“I think the evidence is there,” says Diane August, a senior research scientist at the Center for Applied Linguistics, a private research center in Washington. “There’s a lot of transfer that occurs from the first language to the second language.”
Still, some experts remain skeptical of that research. One is Russell Gersten, a professor emeritus and co-founder of the Instructional Research Group, a private research firm based in Los Alamitos, Calif., who describes studies on that question as “inconclusive.”
“Even those studies that are considered the ‘gold standard’ have major problems, such as having just one teacher per [experimental] condition, so you don’t know if it’s the teacher or the method that’s making the difference,” he says.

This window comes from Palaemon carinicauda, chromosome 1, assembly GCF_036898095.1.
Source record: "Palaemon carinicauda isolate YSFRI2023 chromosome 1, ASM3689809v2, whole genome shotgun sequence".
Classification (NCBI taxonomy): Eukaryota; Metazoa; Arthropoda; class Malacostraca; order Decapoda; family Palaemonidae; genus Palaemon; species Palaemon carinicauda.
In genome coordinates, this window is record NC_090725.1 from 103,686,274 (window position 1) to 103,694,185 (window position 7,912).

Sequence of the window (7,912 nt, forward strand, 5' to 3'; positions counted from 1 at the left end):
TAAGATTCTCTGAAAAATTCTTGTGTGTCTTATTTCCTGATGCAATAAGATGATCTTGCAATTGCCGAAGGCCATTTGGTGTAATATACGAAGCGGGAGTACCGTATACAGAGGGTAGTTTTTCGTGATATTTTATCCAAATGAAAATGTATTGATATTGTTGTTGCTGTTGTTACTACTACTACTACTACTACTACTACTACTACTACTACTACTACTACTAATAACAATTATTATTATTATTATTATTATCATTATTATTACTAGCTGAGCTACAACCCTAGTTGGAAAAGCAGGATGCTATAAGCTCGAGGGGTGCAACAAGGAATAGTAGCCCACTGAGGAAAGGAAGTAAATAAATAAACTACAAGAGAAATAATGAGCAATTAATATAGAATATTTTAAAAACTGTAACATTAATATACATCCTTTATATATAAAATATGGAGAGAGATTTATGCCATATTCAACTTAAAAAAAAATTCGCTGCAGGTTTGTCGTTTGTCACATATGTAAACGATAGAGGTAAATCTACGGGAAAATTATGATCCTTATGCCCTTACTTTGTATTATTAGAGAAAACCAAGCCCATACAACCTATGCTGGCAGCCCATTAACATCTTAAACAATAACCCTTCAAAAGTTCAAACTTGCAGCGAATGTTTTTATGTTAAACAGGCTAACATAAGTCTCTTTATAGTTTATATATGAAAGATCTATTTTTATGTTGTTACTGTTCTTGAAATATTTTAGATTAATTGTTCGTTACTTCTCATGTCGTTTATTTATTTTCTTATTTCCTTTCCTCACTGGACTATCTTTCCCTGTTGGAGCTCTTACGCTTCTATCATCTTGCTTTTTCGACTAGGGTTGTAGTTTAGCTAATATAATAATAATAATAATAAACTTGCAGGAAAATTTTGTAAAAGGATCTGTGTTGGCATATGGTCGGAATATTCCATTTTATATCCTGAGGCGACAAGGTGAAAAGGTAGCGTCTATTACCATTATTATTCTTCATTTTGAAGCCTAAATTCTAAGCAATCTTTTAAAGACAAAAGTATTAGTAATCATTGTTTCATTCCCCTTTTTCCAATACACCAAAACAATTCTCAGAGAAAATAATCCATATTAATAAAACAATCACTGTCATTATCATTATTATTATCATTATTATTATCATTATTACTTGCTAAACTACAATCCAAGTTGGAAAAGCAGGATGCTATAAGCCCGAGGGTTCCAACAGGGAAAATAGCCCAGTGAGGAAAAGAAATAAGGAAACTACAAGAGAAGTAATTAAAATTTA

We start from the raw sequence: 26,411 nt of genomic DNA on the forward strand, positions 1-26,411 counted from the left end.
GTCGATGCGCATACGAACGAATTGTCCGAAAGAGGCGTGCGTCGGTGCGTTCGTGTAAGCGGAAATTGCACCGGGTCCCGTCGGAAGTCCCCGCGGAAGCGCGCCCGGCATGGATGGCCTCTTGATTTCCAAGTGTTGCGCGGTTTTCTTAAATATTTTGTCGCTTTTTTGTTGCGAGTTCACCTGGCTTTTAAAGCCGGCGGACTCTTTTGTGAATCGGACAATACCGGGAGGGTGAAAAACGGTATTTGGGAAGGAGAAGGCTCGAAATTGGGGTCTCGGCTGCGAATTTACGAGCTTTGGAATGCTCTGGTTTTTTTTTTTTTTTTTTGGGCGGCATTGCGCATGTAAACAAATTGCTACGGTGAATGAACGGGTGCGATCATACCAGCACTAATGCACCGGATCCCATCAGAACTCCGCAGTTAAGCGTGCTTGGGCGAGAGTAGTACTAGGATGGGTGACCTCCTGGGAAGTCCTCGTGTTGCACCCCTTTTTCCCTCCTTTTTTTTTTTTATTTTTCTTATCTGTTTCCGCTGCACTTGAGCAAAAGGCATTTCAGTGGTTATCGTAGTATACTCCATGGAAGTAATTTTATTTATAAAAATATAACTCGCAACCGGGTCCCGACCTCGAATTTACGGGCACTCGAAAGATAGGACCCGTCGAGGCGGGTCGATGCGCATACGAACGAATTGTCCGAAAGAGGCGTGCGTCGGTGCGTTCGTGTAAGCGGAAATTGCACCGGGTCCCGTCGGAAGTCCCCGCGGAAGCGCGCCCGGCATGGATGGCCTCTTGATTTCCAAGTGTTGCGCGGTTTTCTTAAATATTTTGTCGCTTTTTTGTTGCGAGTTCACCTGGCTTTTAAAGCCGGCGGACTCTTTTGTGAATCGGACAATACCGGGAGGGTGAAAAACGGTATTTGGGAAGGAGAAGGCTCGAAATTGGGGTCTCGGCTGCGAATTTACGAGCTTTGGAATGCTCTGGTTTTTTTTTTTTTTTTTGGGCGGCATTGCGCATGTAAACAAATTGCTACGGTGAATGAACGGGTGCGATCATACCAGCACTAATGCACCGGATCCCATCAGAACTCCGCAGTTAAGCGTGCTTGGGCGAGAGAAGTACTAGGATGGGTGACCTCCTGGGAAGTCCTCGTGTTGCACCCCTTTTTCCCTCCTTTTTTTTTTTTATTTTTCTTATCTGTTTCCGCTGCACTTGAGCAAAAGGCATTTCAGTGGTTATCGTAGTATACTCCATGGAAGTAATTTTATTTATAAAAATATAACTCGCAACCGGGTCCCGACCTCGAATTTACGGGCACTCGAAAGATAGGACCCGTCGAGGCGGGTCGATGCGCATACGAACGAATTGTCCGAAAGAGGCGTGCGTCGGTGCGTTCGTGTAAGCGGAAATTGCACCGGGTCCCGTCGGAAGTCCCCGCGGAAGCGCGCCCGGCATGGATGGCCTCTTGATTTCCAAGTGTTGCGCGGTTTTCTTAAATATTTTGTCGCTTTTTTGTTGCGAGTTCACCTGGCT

As part of federal reporting requirements, states document the types of language-instruction programs funded under Title III of the No Child Left Behind Act. All but two of the 48 reporting states supported English-only instructional programs. The majority of states (36) also provide programs taught dually in English and another language. The specific Title III programs most commonly reported are content-based English-as-a-second-language (ESL) and ESL pull-out instruction, used in 43 and 42 states respectively. Only 15 states offer developmental bilingual programs.
NOTE: Data not available for California, Michigan, and Virginia.
SOURCE: EPE Research Center, 2009. Analysis of data from Consolidated State Performance Reports, 2006-07.